Kamala Harris has long said she supports Medicare for All. It’s now clearer than ever that she really wants anything but.
Her new health-care plan — which steals the name of Bernie Sanders’s popular single-payer bill despite looking nothing like it — is a slap in the face to single-payer supporters. Phased in over ten years, the plan ultimately expands the role of private insurers in Medicare by massively increasing the number of private Medicare Advantage plans sold.
In her Medium post about the proposal, Harris describes the US health-care system as a “patchwork of plans, providers and costs that have left people frustrated” and says we need to “finally fix this broken system for good.” But her plan — KamalaCare, for lack of a better name — does no such thing. Instead, it reinforces our patchwork system by ensuring private plans can operate within and around Medicare in perpetuity.
- Further privatize Medicare. Medicare has long been under attack by private insurers. From its beginning it has 1) lacked coverage for important items like dental, vision, and hearing, and 2) saddled its recipients with significant out-of-pocket costs. This has allowed private companies to offer highly profitable “Medicare Advantage” plans as supplements. Harris’s proposal keeps these plans around instead of strengthening Medicare to the point where they become unnecessary. Such an expansion of Medicare Advantage erodes the public Medicare program rather than strengthening it.
- Keep the waste and inefficiency of our current multi-payer system. One of the things that makes Medicare for All so affordable is the massive savings that would result from consolidating everyone onto a single, public plan. Dividing people into competing private plans allows for incredible administrative waste while diverting patients’ health-care dollars toward company profits. Private companies currently spend as much as 18 percent on administrative overhead, compared to just 2 percent for Medicare. Moreover, Medicare Advantage plans are notorious for overbilling the government by billions of dollars a year. A single, public program will lead to a drastic reduction in overall health spending in a way that KamalaCare cannot.
- Cost families more than Medicare for All. Harris’s new attack on Sanders’s bill is that it will raise taxes on the middle class, while her plan won’t. And it’s true — Sanders’s staff has suggested a tax on income above $29,000 to help pay for Medicare for All, while Harris promises not to tax income below $100,000. But she neglects to explain how much middle-income families would spend on premiums and out-of-pocket costs under KamalaCare. Currently, families earning $60,000 often spend over $10,000 a year on such costs. Medicare for All will replace these costs with small tax, saving these families thousands. It’s completely unclear what savings KamalaCare would bring.
- Continue to deny patients necessary care. The driving goal of a private company is to maximize profits. This is in direct opposition to what should be the function of a health-care system, which is to provide care when it is needed. If a doctor’s expert medical decision stands in the way of this goal, a private company will deny the claim — and, indeed, private insurers denied 1 in 5 claims in 2017. Under KamalaCare, private companies remain in charge of your care, rather than doctors and nurses. The only way to stop this from happening is to remove the profit motive from health care altogether by eliminating private insurance.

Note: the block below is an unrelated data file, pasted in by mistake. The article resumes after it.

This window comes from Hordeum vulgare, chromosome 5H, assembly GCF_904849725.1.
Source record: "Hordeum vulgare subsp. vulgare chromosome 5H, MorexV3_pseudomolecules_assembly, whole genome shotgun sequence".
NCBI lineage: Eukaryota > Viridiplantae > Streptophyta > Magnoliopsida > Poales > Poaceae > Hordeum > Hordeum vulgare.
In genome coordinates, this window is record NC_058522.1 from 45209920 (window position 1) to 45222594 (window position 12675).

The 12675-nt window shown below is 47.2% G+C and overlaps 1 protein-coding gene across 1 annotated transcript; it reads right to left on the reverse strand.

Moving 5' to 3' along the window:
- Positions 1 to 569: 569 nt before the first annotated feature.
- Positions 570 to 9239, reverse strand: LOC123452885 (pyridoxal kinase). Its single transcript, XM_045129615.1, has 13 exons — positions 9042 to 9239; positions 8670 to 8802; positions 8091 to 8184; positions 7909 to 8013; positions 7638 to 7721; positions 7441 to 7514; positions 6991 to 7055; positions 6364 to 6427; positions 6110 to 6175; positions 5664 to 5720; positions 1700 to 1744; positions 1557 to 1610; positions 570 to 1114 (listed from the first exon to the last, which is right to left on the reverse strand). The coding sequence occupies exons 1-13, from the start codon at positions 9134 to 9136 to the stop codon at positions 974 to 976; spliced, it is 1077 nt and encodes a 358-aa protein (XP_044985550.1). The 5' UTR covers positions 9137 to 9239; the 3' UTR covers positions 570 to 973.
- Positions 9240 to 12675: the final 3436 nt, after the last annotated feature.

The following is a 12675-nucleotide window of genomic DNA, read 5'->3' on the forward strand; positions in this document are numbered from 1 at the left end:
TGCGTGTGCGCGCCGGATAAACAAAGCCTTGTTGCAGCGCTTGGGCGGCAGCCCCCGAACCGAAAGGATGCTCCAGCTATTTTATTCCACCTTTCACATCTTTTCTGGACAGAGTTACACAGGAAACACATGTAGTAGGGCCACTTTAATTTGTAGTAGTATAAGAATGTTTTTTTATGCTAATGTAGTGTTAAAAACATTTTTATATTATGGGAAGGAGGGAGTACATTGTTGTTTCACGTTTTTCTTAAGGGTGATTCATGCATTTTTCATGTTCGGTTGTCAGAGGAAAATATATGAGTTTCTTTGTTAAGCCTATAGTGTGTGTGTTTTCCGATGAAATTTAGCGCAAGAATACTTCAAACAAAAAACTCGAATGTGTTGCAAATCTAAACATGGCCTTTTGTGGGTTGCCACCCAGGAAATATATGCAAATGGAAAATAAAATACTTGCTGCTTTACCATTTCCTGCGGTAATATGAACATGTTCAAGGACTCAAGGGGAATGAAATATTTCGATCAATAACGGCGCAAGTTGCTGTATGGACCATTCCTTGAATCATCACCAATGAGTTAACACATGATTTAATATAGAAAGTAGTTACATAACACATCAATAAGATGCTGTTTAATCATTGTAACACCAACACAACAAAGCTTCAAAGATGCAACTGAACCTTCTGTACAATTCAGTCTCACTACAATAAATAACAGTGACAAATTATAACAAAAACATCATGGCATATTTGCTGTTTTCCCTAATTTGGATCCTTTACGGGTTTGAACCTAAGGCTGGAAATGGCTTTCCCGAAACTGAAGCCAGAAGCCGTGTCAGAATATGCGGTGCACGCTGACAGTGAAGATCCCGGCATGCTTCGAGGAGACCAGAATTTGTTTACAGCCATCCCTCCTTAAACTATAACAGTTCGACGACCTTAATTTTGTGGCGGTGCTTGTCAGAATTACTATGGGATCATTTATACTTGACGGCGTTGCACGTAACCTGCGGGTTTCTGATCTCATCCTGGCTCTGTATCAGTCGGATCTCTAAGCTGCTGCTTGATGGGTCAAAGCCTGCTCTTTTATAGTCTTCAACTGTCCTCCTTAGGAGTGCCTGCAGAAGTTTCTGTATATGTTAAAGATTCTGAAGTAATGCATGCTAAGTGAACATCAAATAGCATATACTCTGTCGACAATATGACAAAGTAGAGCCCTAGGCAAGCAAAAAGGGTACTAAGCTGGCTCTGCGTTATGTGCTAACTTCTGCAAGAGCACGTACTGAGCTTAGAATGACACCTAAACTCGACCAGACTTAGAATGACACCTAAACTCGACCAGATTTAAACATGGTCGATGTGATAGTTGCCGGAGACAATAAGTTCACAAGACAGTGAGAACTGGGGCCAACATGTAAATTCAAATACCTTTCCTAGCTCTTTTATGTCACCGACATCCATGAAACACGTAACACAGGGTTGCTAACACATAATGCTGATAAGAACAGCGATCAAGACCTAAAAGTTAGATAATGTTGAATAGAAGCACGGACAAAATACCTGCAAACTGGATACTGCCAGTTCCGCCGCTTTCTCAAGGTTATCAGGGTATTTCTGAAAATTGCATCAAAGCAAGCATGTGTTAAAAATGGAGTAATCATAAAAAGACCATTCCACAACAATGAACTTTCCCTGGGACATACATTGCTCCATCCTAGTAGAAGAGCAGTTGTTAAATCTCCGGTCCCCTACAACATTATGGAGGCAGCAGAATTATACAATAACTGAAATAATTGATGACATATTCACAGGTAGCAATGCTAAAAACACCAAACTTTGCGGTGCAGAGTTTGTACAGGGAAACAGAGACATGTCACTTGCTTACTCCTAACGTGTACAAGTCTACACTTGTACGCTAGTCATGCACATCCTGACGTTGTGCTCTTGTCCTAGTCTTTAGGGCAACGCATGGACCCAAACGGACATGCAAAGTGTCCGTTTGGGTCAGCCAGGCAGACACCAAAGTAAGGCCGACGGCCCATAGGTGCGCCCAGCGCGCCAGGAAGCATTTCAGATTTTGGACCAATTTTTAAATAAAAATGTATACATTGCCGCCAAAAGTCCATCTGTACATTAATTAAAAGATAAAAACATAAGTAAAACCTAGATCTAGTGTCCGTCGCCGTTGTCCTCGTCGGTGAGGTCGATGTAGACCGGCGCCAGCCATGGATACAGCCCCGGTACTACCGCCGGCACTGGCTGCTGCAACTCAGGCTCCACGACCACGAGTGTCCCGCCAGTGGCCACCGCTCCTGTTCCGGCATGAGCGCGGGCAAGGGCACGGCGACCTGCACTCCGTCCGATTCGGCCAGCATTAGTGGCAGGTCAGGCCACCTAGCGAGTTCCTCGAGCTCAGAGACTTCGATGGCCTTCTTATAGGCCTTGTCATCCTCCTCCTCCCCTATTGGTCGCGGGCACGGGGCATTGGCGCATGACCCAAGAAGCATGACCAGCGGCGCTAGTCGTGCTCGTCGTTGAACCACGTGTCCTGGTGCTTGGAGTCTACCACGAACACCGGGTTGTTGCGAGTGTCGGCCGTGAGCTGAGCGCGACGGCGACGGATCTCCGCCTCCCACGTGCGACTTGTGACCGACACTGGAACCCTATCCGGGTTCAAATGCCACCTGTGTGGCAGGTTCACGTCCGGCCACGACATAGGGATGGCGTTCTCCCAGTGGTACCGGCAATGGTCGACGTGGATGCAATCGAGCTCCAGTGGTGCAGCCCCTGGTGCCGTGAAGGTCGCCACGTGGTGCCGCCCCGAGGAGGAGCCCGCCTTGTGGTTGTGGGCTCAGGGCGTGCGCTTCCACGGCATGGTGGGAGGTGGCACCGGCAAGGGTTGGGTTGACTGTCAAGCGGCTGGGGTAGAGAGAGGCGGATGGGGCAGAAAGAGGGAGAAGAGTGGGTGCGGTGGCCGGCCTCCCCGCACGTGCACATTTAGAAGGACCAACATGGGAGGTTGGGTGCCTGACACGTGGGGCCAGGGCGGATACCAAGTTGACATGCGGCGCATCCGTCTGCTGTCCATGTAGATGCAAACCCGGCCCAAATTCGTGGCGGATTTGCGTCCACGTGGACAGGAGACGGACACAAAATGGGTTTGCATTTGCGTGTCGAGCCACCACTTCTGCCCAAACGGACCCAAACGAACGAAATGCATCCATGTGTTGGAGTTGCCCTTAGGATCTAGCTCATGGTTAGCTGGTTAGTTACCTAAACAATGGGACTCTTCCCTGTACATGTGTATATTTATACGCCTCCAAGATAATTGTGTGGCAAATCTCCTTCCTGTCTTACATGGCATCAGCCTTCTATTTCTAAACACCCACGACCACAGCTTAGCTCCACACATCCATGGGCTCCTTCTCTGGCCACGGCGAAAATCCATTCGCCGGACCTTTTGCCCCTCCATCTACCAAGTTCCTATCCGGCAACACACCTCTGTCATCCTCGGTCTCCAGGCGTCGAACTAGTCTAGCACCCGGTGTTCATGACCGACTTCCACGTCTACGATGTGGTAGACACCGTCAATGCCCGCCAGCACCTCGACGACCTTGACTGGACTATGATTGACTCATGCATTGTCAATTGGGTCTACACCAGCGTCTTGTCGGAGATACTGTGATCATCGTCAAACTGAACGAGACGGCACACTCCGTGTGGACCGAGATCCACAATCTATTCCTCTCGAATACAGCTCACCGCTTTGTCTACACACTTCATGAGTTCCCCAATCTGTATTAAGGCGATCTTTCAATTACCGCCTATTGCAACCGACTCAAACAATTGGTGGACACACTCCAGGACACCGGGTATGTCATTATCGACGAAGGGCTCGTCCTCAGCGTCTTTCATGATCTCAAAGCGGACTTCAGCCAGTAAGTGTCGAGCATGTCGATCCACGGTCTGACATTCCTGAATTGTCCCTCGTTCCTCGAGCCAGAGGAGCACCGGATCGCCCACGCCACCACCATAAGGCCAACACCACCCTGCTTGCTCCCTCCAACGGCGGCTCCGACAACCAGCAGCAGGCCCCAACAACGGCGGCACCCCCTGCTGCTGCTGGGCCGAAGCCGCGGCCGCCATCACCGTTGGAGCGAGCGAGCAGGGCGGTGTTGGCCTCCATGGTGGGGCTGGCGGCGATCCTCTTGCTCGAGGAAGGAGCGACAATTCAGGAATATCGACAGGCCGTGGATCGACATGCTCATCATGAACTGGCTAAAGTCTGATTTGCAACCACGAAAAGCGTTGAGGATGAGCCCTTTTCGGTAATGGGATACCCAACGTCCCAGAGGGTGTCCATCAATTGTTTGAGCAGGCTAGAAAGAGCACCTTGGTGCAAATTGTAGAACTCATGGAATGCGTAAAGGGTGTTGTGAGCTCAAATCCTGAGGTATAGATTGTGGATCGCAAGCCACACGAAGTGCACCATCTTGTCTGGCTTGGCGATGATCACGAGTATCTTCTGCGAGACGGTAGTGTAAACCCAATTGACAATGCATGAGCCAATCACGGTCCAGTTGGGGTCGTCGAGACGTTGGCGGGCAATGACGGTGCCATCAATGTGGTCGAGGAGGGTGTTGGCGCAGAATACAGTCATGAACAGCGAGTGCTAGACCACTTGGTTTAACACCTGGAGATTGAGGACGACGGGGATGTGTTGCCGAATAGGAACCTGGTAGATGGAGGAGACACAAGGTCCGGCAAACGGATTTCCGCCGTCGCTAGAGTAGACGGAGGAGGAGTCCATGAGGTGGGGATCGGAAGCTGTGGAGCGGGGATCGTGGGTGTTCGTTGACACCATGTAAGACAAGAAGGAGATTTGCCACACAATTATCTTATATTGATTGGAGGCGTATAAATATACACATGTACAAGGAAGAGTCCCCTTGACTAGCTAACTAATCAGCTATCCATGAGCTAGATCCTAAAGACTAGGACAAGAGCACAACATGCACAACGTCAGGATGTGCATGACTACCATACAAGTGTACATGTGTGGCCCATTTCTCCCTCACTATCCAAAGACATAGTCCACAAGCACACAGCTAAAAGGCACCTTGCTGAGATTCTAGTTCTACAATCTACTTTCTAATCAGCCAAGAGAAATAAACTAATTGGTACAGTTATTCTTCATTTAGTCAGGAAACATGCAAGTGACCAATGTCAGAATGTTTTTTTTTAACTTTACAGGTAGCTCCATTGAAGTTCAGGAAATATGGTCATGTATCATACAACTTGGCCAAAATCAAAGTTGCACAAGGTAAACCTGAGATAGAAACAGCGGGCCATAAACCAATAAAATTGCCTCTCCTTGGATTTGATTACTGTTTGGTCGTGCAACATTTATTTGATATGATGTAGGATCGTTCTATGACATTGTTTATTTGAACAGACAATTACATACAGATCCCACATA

- Fall apart before it’s implemented. Ten years. That’s potentially three presidencies. It’s a huge amount of time to give private insurers an opportunity to throw the plan off course by carving out a more significant role for themselves. KamalaCare hints at getting rid of copays and deductibles (this major detail receives just one short mention in Harris’s write-up of the plan), but without getting rid of wasteful private spending it’s unclear how this is possible. KamalaCare would entail similar initial costs to single-payer by massively expanding coverage, but would bring none of the substantial administrative savings. As the nation’s health care bill continues to rise, it’s inevitable that the program would ultimately cut back on the promises Harris makes, resulting in a much weaker system than what’s being proposed.
Harris says keeping private insurers involved in Medicare is what the public wants. She points to Medicare’s enduring popularity in her Medium post, while her team (with help from centrist think tank Center for American Progress) has taken to Twitter to argue that private insurers’ role in Medicare is part of what makes the program so popular. This is, of course, disingenuous. Medicare is popular because everyone gets it, not because its recipients are forced to spend their social security checks on supplemental private plans.
Sanders’s Medicare for All bill would double down on Medicare’s principle of universality by expanding it to the entire US population, regardless of age, income, or physical condition. This is what the public wants — not a ten-year phase-in for a plan that ultimately won’t solve their health-care woes.
Harris has long masqueraded as a supporter of Medicare for All, but the rollout of KamalaCare finally gives us clarity: she will fight on behalf of insurance companies, not against them. This proves that simply stating support for Sanders’s bill — as has been the case with Elizabeth Warren and, until now, Harris — means very little. A candidate needs to demonstrate that support by fighting relentlessly for an uncompromising single-payer program and taking every opportunity to antagonize the private insurance industry. So far, only Sanders himself has proven willing to take up that fight.